2. allow the liver to regenerate.
3. prevent red cell destruction.
4. decrease risk of trauma.
ANS: 2 With rest, the liver will regenerate healthy tissue and return to normal functioning. Rest
must include other measures to promote healing, such as dietary measures and no alcohol.

10. The nurse explains that with the continued rise in ammonia levels in the cirrhotic patient, the
diet will be modified to restrict:
1. protein.
2. carbohydrates.
3. fats.
4. water-soluble vitamins.
ANS: 1 Ammonia is the waste product of protein breakdown. Decreasing protein intake will
decrease the end product.
Chapter 39: Disorders of the Liver, Gallbladder, and Pancreas
11. The nurse would assess the progress of ascites on a daily basis by:
1. daily weights and measuring abdominal girth.
2. intake-output and electrolyte levels.
3. blood pressure and pulse.
4. daily temperatures and oxygen levels.
ANS: 1 Daily weights and abdominal girth measurements will accurately measure the fluid
accumulating in the peritoneal cavity.

12. The patient with ascites is scheduled for a LeVeen peritoneal-venous shunt. The patient asks
why this needs to be done instead of the paracentesis. The nurse replies:
1. “It helps the kidneys to retain needed sodium.”
2. “It will decrease the need for analgesics.”
3. “This procedure will prevent the loss of protein.”
4. “There is less risk of infection with this procedure.”
ANS: 3 Fluids containing protein are returned to the vascular compartment to retain important
elements such as albumin. The retention of albumin reduces fluid accumulation.

13. A high ammonia level contributes to hepatic encephalopathy. As this level increases, the
nursing implementation that needs to be added to the nursing care plan is:
1. mouth care.
2. seizure precautions.
3. oxygen saturation monitoring.
4. intake and output.
ANS: 2 As the ammonia level rises, the patient becomes at greater risk for seizures because of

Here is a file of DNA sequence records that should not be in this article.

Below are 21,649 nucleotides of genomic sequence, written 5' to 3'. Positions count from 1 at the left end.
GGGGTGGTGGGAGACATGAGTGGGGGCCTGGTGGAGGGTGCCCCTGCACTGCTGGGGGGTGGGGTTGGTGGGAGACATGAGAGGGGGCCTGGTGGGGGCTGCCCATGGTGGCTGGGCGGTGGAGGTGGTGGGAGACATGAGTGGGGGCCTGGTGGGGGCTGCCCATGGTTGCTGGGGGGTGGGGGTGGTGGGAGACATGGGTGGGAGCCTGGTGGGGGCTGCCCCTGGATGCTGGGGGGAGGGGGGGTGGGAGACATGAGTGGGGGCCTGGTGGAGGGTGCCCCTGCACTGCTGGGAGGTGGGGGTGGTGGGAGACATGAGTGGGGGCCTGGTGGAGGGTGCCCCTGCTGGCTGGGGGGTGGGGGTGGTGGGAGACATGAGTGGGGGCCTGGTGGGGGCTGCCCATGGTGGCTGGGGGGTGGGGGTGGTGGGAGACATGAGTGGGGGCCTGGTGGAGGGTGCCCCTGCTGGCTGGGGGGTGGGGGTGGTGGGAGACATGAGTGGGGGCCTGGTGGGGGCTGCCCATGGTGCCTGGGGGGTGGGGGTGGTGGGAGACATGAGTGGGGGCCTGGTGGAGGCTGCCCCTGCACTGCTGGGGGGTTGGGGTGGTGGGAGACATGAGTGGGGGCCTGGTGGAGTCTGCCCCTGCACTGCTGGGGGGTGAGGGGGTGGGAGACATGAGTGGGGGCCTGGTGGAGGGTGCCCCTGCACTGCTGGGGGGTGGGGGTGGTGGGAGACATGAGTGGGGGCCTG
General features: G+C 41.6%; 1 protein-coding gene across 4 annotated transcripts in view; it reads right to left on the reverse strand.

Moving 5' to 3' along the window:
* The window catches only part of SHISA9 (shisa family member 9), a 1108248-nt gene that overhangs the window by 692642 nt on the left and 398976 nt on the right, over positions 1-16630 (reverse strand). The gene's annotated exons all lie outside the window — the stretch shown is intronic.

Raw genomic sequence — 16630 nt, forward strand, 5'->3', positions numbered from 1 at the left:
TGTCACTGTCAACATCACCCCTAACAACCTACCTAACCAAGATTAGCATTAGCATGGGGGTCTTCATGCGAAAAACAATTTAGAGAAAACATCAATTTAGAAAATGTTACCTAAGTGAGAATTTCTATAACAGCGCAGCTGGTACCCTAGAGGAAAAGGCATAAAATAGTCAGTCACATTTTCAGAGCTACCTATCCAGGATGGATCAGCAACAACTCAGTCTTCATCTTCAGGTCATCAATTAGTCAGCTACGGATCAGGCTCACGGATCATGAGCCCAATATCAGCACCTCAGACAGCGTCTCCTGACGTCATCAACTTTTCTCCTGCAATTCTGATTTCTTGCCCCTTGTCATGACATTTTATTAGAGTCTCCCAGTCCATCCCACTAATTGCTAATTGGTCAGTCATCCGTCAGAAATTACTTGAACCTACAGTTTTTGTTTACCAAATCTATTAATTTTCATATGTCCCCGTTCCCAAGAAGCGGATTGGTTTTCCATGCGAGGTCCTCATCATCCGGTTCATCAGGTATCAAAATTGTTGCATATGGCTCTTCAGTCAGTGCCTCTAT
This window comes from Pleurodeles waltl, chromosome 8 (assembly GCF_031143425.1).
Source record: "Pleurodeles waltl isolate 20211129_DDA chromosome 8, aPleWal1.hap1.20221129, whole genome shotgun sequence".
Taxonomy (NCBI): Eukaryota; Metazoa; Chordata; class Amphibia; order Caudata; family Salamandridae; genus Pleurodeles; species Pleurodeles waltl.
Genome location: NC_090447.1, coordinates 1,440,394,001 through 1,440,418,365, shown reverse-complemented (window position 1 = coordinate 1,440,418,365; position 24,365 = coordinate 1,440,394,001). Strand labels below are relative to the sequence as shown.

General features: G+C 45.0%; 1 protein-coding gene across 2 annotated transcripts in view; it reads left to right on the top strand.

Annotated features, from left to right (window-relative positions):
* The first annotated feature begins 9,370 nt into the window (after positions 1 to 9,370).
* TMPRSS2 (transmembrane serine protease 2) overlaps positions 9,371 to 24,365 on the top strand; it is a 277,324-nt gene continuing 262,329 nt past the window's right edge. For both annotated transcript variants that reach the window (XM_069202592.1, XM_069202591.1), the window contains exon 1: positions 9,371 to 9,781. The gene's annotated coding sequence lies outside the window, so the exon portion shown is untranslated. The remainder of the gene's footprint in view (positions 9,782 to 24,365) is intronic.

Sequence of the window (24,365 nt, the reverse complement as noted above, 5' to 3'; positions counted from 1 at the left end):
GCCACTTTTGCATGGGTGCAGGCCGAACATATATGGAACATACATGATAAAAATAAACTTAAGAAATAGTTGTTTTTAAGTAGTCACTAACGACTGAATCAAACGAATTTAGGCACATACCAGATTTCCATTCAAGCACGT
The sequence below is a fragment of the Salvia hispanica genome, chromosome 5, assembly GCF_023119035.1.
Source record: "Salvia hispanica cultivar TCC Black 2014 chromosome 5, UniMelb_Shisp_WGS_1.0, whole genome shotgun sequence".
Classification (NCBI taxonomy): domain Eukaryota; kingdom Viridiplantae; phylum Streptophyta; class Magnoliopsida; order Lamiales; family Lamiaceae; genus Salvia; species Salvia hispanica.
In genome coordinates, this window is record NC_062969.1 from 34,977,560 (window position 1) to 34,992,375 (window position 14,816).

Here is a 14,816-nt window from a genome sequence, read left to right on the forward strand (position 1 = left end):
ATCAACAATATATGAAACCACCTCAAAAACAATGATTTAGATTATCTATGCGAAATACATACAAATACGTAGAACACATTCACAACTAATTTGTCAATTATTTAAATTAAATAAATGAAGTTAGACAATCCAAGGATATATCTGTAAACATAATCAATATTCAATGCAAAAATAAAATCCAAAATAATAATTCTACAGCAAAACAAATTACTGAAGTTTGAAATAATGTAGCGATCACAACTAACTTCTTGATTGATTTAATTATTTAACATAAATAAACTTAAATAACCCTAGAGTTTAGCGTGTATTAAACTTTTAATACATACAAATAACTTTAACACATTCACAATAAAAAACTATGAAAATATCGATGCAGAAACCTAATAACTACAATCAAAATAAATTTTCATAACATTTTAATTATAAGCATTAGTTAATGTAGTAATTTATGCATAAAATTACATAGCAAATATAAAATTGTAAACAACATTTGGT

the encephalopathy.

14. The nurse includes in the teaching plan for a patient with hepatitis A to avoid sharing:
1. food.
2. bodies.
3. needles.
4. housing.
ANS: 1 Hepatitis A is spread from contact with saliva, which can be transmitted by shared food or

15. The nurse will evaluate that dietary teaching is successful when the patient on a low-sodium
diet selects:
1. bologna sandwich with tomato juice.
2. hot dog on a bun with pickle relish and skim milk.
3. baked chicken, white rice, and apple juice.
4. peanut butter and jelly sandwich with tomato soup.
ANS: 3 This meal has the lowest sodium levels.
Chapter 39: Disorders of the Liver, Gallbladder, and Pancreas
16. The nursing measure that takes priority in relation to the care of a patient with an
gastroesophageal balloon tube is to:
1. deflate the balloon periodically.
2. advance the tube as instructed.
3. monitor respirator status.
4. withhold medications that could decrease restlessness.
ANS: 3 Because of close proximity of the esophagus and trachea, any upward movement of the
tube could cause airway obstruction.

17. The instruction that should be given to the patient with portal hypertension to reduce the
threat of hemorrhage is to:
1. eat bland foods.
2. avoid straining to have a bowel movement.
3. increase fluid intake.
4. use an electric razor to shave.
ANS: 2 Straining can increase pressure and may cause the dilated vessels in the GI tract to
bleed. Shaving with an electric razor does not prevent serious bleeding.

18. The nurse caring for a patient with hepatitis B should initiate the precaution of:
1. reverse isolation.
2. standard precautions.